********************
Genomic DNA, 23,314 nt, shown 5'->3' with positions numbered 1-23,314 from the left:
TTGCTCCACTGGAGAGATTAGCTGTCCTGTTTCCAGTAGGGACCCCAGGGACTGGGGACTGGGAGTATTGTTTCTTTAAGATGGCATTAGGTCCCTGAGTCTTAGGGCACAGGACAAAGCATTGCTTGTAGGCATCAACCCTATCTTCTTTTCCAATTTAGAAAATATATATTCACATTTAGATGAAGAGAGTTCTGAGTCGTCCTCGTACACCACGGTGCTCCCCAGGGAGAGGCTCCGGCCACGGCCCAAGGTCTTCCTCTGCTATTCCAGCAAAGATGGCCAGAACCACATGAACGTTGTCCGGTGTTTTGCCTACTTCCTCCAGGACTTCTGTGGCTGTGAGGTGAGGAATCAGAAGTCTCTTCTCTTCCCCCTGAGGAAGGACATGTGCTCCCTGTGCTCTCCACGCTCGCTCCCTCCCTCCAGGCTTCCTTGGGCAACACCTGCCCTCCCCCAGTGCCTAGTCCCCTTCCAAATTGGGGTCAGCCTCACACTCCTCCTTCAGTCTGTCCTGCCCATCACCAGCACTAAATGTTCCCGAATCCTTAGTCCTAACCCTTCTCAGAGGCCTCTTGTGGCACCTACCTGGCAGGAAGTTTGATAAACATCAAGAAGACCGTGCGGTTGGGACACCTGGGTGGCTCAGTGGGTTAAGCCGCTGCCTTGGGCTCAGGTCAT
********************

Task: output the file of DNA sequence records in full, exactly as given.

Genomic DNA, 23,314 nt, shown 5'->3' with positions numbered 1-23,314 from the left:
TTGCTCCACTGGAGAGATTAGCTGTCCTGTTTCCAGTAGGGACCCCAGGGACTGGGGACTGGGAGTATTGTTTCTTTAAGATGGCATTAGGTCCCTGAGTCTTAGGGCACAGGACAAAGCATTGCTTGTAGGCATCAACCCTATCTTCTTTTCCAATTTAGAAAATATATATTCACATTTAGATGAAGAGAGTTCTGAGTCGTCCTCGTACACCACGGTGCTCCCCAGGGAGAGGCTCCGGCCACGGCCCAAGGTCTTCCTCTGCTATTCCAGCAAAGATGGCCAGAACCACATGAACGTTGTCCGGTGTTTTGCCTACTTCCTCCAGGACTTCTGTGGCTGTGAGGTGAGGAATCAGAAGTCTCTTCTCTTCCCCCTGAGGAAGGACATGTGCTCCCTGTGCTCTCCACGCTCGCTCCCTCCCTCCAGGCTTCCTTGGGCAACACCTGCCCTCCCCCAGTGCCTAGTCCCCTTCCAAATTGGGGTCAGCCTCACACTCCTCCTTCAGTCTGTCCTGCCCATCACCAGCACTAAATGTTCCCGAATCCTTAGTCCTAACCCTTCTCAGAGGCCTCTTGTGGCACCTACCTGGCAGGAAGTTTGATAAACATCAAGAAGACCGTGCGGTTGGGACACCTGGGTGGCTCAGTGGGTTAAGCCGCTGCCTTGGGCTCAGGTCAT